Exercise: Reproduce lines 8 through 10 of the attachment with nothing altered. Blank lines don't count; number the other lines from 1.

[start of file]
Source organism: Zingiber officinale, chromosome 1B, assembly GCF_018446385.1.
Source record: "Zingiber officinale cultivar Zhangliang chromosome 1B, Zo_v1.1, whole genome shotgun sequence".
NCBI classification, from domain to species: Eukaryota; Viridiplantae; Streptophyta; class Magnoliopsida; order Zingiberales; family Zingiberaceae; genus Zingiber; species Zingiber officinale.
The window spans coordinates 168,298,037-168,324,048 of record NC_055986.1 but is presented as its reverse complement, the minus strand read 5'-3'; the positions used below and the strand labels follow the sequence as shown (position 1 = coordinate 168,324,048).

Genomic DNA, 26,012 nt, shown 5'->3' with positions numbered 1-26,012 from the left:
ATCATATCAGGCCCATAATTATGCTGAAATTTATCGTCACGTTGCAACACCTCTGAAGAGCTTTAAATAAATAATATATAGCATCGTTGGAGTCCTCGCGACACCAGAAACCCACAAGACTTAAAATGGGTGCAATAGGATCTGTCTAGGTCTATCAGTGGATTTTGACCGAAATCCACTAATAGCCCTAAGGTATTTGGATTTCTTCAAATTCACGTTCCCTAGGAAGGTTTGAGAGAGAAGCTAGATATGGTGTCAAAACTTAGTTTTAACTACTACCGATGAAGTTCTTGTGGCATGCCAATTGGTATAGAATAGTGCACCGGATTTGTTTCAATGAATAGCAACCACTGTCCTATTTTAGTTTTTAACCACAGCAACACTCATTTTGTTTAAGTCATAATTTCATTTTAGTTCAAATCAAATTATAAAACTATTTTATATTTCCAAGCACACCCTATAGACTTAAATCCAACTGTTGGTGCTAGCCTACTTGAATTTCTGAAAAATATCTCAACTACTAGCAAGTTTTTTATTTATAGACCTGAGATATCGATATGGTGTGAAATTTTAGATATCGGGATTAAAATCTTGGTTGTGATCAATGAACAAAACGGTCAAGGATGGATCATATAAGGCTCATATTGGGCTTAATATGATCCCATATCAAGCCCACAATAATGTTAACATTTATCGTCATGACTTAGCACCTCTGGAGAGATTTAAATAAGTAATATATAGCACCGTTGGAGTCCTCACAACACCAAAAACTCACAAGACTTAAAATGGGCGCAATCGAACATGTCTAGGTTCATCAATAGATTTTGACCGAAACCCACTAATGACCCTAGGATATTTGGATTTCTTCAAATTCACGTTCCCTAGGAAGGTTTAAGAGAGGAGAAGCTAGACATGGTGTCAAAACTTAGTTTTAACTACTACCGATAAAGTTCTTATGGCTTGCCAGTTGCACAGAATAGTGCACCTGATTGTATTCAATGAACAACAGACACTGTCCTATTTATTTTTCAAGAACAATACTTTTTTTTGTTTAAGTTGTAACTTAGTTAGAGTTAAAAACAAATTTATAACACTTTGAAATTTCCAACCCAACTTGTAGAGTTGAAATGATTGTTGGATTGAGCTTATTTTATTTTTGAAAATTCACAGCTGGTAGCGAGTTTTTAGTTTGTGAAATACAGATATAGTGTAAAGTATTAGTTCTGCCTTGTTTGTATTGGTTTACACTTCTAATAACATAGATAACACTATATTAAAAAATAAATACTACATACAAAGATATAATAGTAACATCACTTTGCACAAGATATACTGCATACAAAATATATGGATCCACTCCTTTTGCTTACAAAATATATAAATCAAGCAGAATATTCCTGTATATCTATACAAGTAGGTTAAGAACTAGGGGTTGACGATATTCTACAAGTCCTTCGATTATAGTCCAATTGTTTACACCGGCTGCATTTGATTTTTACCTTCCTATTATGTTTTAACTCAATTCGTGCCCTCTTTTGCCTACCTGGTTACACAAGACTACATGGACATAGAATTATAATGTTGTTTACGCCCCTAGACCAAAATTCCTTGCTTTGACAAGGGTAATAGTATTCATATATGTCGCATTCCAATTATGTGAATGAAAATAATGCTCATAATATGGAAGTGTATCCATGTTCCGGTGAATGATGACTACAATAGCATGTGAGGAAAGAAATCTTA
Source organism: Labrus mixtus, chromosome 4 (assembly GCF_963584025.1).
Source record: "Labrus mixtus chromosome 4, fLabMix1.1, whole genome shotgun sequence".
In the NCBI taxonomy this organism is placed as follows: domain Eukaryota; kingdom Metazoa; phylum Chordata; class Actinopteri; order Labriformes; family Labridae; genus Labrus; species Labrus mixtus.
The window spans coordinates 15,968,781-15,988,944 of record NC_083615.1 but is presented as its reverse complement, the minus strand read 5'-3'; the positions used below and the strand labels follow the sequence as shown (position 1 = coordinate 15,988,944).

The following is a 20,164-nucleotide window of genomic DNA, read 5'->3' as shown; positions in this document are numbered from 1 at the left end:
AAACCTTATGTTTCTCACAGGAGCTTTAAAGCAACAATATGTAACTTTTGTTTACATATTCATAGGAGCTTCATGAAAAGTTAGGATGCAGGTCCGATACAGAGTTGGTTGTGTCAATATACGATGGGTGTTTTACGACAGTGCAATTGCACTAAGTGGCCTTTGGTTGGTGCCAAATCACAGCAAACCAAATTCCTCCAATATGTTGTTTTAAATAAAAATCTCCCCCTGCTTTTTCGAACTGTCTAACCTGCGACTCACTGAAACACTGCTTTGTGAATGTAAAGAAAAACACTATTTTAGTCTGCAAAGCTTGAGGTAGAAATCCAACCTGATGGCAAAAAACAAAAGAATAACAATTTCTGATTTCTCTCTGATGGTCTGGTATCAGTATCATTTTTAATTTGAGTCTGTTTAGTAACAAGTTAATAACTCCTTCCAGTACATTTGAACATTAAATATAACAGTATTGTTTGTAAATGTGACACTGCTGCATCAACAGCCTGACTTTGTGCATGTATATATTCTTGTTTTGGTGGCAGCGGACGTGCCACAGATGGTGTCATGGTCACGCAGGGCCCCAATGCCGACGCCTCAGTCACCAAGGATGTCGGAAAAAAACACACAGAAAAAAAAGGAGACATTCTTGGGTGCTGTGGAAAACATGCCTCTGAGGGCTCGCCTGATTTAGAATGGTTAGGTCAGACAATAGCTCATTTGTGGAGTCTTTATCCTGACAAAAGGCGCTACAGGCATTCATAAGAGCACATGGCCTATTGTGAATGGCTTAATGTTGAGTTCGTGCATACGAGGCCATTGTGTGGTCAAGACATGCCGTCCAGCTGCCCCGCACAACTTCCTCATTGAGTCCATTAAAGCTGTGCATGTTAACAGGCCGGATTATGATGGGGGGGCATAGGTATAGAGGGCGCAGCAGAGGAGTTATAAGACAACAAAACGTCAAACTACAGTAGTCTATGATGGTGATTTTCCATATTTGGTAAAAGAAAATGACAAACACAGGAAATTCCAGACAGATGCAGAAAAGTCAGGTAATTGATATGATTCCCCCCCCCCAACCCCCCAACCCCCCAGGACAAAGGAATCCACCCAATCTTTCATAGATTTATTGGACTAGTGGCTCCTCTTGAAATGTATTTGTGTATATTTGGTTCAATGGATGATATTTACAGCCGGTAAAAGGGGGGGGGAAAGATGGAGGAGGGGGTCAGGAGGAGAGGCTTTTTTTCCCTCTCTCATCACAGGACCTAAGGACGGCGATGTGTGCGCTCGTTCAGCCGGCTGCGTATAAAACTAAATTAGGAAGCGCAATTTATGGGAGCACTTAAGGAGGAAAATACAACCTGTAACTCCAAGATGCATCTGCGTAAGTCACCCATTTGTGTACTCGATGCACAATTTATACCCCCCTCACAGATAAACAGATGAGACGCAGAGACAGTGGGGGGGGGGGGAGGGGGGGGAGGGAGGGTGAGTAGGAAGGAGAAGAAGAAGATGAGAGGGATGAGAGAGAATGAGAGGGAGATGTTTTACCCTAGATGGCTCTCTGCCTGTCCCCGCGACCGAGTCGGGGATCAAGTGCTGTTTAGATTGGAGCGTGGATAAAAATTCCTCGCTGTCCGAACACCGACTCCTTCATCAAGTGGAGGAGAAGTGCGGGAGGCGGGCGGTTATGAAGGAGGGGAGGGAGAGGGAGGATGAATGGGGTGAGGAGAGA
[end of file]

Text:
Source record: "Labrus mixtus chromosome 4, fLabMix1.1, whole genome shotgun sequence".
In the NCBI taxonomy this organism is placed as follows: domain Eukaryota; kingdom Metazoa; phylum Chordata; class Actinopteri; order Labriformes; family Labridae; genus Labrus; species Labrus mixtus.
The window spans coordinates 15,968,781-15,988,944 of record NC_083615.1 but is presented as its reverse complement, the minus strand read 5'-3'; the positions used below and the strand labels follow the sequence as shown (position 1 = coordinate 15,988,944).